Teachers become the students at district's professional development day
Although no students were present, school was in session on Oct. 7 for the Point Pleasant Borough School District’s teaching staff who were taking part in varied educational workshops offered during one of the district’s designated professional development days.
The early-year professional development day builds upon concepts the teachers have learned during summer workshops as well as at Panther Academy, the district’s two-day intensive professional development program held annually before the start of school. The courses also serve as the prerequisite for additional workshops offered later in the school year and the following summer.
During the October program, teachers received approximately six hours of specialized training in specific programs, tools and techniques relevant to the subjects and grades they teach.
At the elementary level, teachers spent the day taking the second of a two-part course on Writer’s Workshop, after a summer foundational course offered an introduction to the interdisciplinary writing technique, which was implemented this year at the elementary level.
“Writer’s Workshop builds students' fluency through immersion in the writing process, the goal of which is to foster lifelong writing skills,” said District Supervisor of English Language Arts & Social Studies Heather Karagias.
The program, according to Ms. Karagias, acts as a complement to Reader’s Workshop, the district’s comprehensive K-5 Reading Language Arts program, now in its second full year of implementation.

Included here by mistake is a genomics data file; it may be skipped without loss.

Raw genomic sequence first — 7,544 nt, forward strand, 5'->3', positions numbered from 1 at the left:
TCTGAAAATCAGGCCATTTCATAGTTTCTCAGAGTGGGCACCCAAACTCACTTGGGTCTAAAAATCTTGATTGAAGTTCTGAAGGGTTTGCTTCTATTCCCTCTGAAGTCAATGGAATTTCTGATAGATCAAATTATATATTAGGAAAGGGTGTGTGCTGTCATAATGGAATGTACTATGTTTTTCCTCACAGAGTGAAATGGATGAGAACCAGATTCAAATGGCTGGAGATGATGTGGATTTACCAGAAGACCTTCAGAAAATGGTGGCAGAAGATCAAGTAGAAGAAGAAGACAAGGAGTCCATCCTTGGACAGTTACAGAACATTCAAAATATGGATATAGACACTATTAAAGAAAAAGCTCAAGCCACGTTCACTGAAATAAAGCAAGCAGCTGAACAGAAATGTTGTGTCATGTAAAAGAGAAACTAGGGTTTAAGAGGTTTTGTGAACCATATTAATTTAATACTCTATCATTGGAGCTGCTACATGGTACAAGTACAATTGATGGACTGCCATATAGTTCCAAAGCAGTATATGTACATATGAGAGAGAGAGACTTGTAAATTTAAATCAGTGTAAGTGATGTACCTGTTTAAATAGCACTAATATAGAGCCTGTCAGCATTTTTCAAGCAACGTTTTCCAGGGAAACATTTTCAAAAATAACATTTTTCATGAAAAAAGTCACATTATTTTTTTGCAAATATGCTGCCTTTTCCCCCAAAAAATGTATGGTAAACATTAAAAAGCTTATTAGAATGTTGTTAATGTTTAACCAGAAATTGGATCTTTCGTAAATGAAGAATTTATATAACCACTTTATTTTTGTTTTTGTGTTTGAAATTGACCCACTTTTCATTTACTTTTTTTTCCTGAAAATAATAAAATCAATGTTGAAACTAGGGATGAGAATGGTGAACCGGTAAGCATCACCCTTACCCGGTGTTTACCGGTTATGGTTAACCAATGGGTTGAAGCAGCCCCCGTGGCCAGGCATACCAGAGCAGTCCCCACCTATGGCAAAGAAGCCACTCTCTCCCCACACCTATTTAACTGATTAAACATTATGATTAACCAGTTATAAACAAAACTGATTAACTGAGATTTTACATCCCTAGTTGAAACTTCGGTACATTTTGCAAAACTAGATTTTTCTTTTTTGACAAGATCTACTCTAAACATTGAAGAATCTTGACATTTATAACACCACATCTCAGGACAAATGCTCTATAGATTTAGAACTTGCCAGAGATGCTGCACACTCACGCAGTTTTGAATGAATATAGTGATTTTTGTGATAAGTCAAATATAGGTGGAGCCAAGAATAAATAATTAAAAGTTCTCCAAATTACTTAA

“Both Reader’s and Writer’s Workshop employ multiple strategies that help students become thoughtful, critical readers and writers who are effective communicators, both in spoken and written word,” she said.
While their elementary counterparts were learning about the structures that support daily writing habits, Point Pleasant Borough’s middle and high school teachers were busy expanding their professional knowledge and skills in their choice of 15 specialized technology-themed workshops that focused on specific technological tools and programs to enhance instruction and improve teacher efficiency.
Among the courses offered were, Preparation for Google Certification; Site Reading Factory for Music; iMovie; Pear Deck; Genesis Rubrics; Genesis Lesson Planner; iReady; Achieve3000; Newsela; and Kahoot/Plickers.
“The course content was developed for our teachers, by our teachers,” said Director of Curriculum & Instruction Dr. Susan Ladd, Ed.D. “Surveys were administered to our grade 6-12 teachers inquiring into the specific topics that they wanted addressed by the district’s professional development program. The overwhelming consensus was they wanted to improve their technological skills and access more of the countless technological resources available to educators.”
The question then became on which of the myriad technological resources the district would focus.
“We selected a number of tools that the district presently uses like Achieve3000 and Newsela, which provide differentiated reading and writing instruction, strengthening students’ literacy skills,” Dr. Ladd said. “We also designed courses that maximized the district’s existing partnership with programs like Genesis, our online student management system, harnessing available tools like their lesson planner and grading rubrics.”